Will Central Banks Drive Apple Shares to $1,000?
Shares of Apple Inc. (NASDAQ:AAPL) continue to climb higher as a seemingly endless supply of positive news hits headlines. On Thursday, shares reached another all-time high just below $550. In fact, shares have closed at a new all-time high for six consecutive trading days. In addition to new iPad speculation, Apple shares may receive a longer-term boost as central banks begin to cash in on the iCraze.
According to Digitimes, Apple is expected to launch a smaller sized iPad along with the iPad 3 on March 7 at a special event held in San Francisco. In a strategic move likely made to stay ahead of new Microsoft (NASDAQ:MSFT) Windows 8-based tablets and Amazon’s (NASDAQ:AMZN) Kindle, the smaller iPad is expected to have a 7.85-inch screen and retail for $200-$250.
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Although Apple shares have had a record run for years, Steve Wozniak, Apple’s co-founder believes shares have the potential to reach $1,000. “You know, people talk about $1,000 stock price…you know, at first you want to doubt it but I actually believe that, and I don’t really follow stock markets,” he said. In addition to new products and hedge funds driving shares towards $1,000, central banks may also have a hand in the matter.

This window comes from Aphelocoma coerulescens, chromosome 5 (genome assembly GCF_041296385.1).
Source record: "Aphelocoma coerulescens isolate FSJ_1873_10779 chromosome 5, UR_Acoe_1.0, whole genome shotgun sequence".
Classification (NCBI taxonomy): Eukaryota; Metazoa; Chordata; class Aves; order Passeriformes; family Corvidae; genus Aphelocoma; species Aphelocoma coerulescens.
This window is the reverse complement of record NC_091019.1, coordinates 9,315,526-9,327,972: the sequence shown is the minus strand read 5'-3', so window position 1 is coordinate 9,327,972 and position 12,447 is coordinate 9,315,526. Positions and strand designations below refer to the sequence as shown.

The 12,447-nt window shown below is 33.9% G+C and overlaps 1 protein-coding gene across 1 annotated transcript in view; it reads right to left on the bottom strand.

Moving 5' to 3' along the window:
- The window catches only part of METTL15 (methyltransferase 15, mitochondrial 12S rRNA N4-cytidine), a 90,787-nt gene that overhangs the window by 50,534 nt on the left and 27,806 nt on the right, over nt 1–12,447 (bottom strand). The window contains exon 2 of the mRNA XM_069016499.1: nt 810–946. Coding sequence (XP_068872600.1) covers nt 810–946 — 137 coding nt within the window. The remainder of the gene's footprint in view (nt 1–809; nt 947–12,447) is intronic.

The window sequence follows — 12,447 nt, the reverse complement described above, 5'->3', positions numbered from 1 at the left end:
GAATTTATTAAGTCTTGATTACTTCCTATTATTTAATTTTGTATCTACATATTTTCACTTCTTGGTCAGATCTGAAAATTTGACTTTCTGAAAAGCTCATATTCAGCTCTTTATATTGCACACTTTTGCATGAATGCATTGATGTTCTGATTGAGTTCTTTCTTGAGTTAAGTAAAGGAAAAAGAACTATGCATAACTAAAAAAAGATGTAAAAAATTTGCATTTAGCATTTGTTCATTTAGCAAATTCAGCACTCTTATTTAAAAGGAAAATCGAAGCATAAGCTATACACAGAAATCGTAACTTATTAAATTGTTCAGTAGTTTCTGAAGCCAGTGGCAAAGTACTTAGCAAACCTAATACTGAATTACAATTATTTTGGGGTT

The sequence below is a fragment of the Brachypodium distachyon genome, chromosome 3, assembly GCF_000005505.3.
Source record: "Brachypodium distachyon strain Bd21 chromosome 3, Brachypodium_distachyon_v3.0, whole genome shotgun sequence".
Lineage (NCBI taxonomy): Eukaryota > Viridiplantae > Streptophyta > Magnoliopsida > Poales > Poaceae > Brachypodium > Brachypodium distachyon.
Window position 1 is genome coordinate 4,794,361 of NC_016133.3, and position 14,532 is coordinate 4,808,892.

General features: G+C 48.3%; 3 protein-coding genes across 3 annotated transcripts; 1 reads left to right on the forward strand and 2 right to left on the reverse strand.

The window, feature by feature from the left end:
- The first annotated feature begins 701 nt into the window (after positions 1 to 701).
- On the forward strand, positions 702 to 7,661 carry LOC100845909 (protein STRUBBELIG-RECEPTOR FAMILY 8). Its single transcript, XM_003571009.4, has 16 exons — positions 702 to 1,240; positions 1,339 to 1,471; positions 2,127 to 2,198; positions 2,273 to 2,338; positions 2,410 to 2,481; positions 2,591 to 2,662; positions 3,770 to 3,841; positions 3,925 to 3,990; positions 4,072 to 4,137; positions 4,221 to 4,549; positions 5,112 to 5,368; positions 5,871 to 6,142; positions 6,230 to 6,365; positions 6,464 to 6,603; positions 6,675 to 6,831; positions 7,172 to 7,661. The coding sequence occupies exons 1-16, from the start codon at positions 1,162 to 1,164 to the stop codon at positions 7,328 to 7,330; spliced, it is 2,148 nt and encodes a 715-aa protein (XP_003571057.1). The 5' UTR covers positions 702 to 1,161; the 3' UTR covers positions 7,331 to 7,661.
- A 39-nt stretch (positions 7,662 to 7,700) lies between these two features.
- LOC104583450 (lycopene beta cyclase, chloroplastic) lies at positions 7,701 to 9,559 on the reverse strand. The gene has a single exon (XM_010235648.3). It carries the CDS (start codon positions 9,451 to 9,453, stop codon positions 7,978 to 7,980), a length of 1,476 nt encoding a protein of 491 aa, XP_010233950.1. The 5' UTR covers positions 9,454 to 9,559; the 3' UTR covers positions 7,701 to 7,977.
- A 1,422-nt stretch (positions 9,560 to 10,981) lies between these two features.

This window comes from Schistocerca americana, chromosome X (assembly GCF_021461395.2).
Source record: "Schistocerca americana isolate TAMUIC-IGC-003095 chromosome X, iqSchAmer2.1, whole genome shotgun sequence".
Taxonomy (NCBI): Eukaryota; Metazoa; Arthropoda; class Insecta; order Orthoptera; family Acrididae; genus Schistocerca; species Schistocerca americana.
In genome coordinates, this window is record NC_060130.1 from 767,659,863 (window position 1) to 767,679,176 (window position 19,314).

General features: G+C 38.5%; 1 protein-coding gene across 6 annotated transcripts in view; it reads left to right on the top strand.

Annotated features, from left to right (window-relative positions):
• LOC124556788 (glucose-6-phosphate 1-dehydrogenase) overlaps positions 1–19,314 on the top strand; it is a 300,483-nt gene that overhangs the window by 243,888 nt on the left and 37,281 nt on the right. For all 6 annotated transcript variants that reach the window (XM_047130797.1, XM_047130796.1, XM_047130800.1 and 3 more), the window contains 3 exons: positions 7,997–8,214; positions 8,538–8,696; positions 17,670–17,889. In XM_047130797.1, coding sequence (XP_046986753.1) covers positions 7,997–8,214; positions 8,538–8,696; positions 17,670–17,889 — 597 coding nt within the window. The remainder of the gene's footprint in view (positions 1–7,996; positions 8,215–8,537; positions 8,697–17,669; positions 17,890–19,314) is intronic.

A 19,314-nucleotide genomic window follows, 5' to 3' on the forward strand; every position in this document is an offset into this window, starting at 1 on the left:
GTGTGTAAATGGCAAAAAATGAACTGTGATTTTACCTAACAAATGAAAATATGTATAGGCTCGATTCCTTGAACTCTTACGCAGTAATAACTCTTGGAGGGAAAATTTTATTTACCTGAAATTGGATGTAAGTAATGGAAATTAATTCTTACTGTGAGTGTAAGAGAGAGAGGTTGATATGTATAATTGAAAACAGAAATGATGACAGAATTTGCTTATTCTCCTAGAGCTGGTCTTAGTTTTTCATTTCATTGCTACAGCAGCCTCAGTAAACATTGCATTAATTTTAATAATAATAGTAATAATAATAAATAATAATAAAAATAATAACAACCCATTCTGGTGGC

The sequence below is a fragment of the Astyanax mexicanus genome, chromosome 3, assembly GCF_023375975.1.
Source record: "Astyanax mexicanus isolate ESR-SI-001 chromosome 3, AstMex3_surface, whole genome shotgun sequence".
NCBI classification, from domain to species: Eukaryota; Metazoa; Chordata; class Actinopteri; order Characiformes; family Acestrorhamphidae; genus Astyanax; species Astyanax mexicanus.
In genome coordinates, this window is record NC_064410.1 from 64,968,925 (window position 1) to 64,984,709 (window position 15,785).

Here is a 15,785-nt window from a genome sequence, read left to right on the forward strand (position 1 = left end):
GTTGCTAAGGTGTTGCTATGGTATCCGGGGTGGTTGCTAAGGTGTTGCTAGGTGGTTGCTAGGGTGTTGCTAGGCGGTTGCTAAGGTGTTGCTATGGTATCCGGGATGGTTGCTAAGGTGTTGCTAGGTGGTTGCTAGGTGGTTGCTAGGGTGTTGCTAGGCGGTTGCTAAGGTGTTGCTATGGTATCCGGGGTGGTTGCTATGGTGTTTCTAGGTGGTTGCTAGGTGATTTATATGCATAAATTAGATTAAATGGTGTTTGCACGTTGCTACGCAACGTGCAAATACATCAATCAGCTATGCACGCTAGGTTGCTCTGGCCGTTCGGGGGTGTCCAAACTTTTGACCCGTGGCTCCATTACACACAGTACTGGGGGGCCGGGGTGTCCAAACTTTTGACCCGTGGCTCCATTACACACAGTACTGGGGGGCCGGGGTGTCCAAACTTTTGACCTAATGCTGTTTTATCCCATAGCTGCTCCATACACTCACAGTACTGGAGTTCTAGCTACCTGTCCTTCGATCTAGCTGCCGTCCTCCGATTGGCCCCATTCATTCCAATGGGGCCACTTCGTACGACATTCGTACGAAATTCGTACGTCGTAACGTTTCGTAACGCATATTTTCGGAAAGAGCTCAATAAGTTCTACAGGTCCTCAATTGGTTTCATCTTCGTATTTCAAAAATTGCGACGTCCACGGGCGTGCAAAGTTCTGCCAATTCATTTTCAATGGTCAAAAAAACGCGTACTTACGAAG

Bloomberg reports that beginning March 1, the Bank of Israel will begin a pilot program to invest a portion of its foreign currency reserves in U.S. equities. The initial investment into equities will equal about $1.5 billion and be made through UBS (NYSE:UBS) and BlackRock (NYSE:BLK) financial institutions. At a later stage, the investment amount could equal nearly $8 billion. Bank of Israel’s spokesman Yossi Saadon explained that the investments will be made in equity index trackers, which will include stocks such as Apple.
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